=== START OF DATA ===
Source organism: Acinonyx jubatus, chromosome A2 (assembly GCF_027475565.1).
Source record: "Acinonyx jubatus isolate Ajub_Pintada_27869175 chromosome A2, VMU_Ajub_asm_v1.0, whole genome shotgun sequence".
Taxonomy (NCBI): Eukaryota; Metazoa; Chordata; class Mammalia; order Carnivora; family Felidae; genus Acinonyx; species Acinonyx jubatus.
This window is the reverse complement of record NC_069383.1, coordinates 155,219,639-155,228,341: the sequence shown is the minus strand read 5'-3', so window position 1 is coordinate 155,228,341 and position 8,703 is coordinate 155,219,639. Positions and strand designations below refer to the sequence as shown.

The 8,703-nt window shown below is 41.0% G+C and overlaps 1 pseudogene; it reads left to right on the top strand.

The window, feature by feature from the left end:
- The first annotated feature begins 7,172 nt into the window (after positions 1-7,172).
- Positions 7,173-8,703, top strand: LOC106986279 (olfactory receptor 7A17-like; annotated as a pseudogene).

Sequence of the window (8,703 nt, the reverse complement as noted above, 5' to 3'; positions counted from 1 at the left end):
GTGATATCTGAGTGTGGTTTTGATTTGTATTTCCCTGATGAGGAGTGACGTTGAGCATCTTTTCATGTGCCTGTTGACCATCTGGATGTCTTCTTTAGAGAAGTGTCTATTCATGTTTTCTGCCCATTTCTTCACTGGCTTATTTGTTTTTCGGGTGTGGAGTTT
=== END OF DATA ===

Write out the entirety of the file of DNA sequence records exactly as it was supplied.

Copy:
Source organism: Acinonyx jubatus, chromosome A2 (assembly GCF_027475565.1).
Source record: "Acinonyx jubatus isolate Ajub_Pintada_27869175 chromosome A2, VMU_Ajub_asm_v1.0, whole genome shotgun sequence".
Taxonomy (NCBI): Eukaryota; Metazoa; Chordata; class Mammalia; order Carnivora; family Felidae; genus Acinonyx; species Acinonyx jubatus.
This window is the reverse complement of record NC_069383.1, coordinates 155,219,639-155,228,341: the sequence shown is the minus strand read 5'-3', so window position 1 is coordinate 155,228,341 and position 8,703 is coordinate 155,219,639. Positions and strand designations below refer to the sequence as shown.

The 8,703-nt window shown below is 41.0% G+C and overlaps 1 pseudogene; it reads left to right on the top strand.

The window, feature by feature from the left end:
- The first annotated feature begins 7,172 nt into the window (after positions 1-7,172).
- Positions 7,173-8,703, top strand: LOC106986279 (olfactory receptor 7A17-like; annotated as a pseudogene).

Sequence of the window (8,703 nt, the reverse complement as noted above, 5' to 3'; positions counted from 1 at the left end):
GTGATATCTGAGTGTGGTTTTGATTTGTATTTCCCTGATGAGGAGTGACGTTGAGCATCTTTTCATGTGCCTGTTGACCATCTGGATGTCTTCTTTAGAGAAGTGTCTATTCATGTTTTCTGCCCATTTCTTCACTGGCTTATTTGTTTTTCGGGTGTGGAGTTT